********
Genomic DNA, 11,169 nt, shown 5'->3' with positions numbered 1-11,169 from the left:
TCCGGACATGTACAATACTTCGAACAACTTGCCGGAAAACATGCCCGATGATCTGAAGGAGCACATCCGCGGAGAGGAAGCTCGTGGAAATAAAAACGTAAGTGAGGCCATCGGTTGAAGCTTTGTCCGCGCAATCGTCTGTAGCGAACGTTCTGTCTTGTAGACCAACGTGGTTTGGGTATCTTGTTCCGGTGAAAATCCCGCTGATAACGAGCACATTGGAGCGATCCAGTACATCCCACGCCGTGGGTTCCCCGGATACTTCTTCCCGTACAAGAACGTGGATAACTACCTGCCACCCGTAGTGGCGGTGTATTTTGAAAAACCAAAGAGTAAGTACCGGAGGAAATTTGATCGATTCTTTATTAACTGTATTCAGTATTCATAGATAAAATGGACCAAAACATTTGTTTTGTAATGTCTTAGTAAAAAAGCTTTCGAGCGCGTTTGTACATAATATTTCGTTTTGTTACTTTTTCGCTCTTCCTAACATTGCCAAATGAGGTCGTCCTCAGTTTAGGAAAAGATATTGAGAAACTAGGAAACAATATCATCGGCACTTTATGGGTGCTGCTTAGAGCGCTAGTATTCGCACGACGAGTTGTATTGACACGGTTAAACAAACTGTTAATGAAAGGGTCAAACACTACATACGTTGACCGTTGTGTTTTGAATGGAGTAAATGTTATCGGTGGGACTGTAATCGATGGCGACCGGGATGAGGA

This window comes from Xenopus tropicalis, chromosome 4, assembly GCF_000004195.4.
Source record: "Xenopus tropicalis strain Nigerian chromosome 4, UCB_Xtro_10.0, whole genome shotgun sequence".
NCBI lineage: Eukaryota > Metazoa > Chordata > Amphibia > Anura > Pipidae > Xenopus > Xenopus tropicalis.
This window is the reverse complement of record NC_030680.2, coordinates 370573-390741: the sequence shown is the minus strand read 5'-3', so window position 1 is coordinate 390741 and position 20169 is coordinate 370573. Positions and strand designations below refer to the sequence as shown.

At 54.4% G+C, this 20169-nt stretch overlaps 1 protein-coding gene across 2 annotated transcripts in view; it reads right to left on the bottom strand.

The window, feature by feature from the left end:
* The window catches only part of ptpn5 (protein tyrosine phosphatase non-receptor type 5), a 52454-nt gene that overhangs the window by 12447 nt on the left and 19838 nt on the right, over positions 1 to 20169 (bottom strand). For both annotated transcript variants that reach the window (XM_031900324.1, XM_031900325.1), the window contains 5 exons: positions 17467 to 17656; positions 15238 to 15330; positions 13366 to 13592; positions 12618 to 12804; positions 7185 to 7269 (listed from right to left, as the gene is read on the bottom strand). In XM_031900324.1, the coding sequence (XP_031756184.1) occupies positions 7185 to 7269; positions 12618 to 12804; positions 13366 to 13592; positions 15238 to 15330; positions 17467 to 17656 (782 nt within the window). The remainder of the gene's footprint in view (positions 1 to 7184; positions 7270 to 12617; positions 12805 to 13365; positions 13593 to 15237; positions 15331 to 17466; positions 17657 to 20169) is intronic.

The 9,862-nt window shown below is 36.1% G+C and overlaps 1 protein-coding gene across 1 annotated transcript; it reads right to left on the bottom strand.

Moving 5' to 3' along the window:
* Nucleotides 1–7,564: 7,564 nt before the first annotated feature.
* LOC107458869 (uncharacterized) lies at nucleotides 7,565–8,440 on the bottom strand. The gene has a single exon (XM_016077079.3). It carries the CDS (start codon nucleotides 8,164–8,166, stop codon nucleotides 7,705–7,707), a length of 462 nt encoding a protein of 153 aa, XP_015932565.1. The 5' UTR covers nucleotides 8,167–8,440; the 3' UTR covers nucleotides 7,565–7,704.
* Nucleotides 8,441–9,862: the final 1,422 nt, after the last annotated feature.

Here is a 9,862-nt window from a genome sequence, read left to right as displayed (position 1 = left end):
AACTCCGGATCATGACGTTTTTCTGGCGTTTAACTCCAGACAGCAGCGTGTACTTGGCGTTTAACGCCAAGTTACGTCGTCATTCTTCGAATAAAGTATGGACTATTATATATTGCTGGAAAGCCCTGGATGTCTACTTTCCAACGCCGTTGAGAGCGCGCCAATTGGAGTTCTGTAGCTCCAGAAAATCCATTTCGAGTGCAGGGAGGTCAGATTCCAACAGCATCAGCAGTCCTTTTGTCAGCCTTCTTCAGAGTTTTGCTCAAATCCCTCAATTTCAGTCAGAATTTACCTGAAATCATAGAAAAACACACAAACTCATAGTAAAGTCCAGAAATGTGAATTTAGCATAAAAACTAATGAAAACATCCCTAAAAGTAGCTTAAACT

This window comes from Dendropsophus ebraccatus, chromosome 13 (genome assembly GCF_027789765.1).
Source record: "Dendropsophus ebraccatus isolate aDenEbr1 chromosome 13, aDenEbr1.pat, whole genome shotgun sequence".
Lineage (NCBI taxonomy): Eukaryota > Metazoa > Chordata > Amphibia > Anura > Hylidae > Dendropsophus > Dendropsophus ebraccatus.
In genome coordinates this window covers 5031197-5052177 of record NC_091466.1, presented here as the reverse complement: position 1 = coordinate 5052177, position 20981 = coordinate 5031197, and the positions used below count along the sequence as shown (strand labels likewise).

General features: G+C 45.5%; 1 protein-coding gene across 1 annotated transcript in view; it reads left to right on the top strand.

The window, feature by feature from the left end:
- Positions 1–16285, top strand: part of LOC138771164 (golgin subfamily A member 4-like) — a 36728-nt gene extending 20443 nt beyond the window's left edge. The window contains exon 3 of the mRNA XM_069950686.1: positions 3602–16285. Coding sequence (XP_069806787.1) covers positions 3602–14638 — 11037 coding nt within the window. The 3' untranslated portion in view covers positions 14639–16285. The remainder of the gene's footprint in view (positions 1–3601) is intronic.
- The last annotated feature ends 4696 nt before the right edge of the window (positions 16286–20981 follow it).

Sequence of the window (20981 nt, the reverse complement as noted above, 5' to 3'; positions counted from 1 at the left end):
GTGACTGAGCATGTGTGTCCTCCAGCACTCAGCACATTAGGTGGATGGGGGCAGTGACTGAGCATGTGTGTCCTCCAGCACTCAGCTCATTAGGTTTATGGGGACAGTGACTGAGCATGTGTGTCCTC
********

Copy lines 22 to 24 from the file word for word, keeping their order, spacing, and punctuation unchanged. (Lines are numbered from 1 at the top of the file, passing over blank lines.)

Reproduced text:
The window, feature by feature from the left end:
- Positions 1–16285, top strand: part of LOC138771164 (golgin subfamily A member 4-like) — a 36728-nt gene extending 20443 nt beyond the window's left edge. The window contains exon 3 of the mRNA XM_069950686.1: positions 3602–16285. Coding sequence (XP_069806787.1) covers positions 3602–14638 — 11037 coding nt within the window. The 3' untranslated portion in view covers positions 14639–16285. The remainder of the gene's footprint in view (positions 1–3601) is intronic.
- The last annotated feature ends 4696 nt before the right edge of the window (positions 16286–20981 follow it).